Macau’s casino junket operators are facing tightened rules of operation, although when those rules might arrive or what they might look like is anyone’s guess.
GGRAsia quoted Gaming Inspection and Coordination Bureau (DICJ) chief Paulo Martins Chan saying the regulator was drawing up draft regulations aimed at “raising the standard on background checks” of those involved in Macau’s junket industry, including their “capital sources.”
For the record, the DICJ has been promising for years to impose stiff capital requirements on new junkets, and Chan offered no timeline for when this latest draft might find its way onto legislators’ desks. But the past few years has seen the DICJ tightening its grip on the junket sector following a string of highly public missteps, including internal theft scandals that left junket investors high and dry.
In January, the DICJ announced that its number of licensed junkets had fallen to 100, down by nine from the previous year. It was the sixth straight year in which the number of junkets had decreased from its 2013 peak of 235. Increased oversight by both Macau and Beijing led many junkets to steer their VIPs to other casino jurisdictions, including the Philippines, Cambodia and Vietnam.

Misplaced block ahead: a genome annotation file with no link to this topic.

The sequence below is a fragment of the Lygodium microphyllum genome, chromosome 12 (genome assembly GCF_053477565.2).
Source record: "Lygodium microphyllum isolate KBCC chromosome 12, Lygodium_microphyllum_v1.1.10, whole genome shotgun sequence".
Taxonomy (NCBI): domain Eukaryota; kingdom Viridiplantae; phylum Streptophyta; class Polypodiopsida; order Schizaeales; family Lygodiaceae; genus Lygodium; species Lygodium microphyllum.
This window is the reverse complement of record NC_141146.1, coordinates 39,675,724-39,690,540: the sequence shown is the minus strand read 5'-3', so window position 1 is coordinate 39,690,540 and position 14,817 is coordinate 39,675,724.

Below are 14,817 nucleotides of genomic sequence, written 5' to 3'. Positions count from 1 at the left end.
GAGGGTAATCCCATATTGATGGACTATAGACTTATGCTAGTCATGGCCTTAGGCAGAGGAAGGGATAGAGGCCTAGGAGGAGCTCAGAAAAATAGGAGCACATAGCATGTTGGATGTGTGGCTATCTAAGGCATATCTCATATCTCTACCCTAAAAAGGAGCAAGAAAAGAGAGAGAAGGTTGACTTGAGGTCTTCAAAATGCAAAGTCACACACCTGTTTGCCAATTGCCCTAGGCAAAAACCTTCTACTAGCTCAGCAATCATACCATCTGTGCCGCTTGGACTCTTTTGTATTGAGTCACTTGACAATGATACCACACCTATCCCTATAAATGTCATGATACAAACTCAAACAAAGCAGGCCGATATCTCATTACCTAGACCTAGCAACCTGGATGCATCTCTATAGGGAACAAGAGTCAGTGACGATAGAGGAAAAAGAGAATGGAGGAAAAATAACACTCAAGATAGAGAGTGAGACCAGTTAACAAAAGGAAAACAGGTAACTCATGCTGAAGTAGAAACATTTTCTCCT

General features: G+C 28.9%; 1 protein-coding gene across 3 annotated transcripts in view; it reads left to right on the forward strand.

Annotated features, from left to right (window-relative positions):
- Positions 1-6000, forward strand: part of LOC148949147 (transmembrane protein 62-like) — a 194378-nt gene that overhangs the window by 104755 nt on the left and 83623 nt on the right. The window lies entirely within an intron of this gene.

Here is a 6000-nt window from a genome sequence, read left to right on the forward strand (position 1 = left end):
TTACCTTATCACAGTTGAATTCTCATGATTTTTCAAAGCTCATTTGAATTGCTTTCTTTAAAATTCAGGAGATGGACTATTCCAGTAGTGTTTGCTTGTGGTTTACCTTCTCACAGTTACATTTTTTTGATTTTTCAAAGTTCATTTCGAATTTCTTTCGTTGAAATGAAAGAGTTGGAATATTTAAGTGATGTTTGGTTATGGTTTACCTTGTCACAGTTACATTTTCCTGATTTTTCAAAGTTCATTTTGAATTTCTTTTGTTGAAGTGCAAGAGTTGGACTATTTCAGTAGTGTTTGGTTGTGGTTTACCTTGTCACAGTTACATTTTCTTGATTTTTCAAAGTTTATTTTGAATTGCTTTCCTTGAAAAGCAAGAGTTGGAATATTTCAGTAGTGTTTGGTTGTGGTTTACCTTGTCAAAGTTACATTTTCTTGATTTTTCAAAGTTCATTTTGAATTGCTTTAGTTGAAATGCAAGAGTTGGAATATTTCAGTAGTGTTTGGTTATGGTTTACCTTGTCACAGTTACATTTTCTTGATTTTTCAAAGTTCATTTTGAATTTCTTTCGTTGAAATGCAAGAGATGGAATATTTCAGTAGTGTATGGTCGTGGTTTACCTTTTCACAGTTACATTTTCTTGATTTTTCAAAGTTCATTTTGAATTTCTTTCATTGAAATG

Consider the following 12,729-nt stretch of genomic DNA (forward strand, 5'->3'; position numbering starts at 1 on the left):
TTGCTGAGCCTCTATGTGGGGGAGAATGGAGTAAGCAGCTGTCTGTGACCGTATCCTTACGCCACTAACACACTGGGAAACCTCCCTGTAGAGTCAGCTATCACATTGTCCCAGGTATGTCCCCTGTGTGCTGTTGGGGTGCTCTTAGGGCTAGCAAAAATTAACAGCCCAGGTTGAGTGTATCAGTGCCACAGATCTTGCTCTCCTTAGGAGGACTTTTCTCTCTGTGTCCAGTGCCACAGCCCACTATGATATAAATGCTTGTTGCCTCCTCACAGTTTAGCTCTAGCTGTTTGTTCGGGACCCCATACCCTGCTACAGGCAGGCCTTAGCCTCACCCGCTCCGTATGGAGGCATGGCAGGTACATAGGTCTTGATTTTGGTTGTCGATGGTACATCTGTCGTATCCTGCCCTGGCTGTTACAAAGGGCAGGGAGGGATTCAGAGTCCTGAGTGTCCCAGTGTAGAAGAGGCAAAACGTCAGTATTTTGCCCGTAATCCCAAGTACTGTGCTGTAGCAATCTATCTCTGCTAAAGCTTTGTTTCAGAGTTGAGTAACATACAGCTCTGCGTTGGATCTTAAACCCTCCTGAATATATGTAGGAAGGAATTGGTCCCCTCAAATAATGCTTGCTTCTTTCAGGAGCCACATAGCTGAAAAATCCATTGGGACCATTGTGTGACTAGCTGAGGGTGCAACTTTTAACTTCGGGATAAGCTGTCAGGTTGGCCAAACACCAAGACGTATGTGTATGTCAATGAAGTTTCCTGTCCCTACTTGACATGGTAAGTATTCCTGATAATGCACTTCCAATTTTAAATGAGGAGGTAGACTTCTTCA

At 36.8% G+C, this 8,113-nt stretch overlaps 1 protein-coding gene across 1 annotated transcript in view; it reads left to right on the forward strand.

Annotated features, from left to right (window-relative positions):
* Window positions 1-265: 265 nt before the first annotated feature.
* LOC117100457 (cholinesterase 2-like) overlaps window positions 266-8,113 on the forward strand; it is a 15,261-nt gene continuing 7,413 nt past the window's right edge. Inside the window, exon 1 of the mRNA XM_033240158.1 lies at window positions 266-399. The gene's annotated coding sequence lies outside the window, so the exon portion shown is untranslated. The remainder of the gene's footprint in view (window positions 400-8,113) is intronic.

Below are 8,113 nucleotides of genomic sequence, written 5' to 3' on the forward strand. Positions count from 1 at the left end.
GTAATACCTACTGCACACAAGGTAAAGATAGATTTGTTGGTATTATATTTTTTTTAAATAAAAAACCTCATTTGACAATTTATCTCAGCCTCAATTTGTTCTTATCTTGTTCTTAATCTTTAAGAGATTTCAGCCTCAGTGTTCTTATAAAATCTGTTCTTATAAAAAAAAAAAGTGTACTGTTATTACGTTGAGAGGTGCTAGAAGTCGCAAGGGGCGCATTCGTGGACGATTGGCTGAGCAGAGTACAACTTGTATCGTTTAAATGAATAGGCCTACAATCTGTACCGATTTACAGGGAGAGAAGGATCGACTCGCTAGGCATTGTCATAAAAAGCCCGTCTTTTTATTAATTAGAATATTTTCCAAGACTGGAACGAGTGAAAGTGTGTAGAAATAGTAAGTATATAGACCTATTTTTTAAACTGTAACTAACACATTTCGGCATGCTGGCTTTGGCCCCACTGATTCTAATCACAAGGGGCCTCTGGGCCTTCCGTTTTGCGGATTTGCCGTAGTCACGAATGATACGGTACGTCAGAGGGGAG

Despite this shift, Macau’s government announced last week that its tax collection from commissions paid by casinos to junkets in 2018 totaled over MOP394m (US$49m), a 17% improvement over 2017’s figure and significantly higher than the MOP280m the government had projected it would earn from the sector.
The 2019 budget has earmarked MOP360m from junkets, which may actually prove out of reach. The 2018 junket tax collection benefited from the VIP gambling market’s resurgence after years of decline. However, current trends show the VIP market once again in steep decline.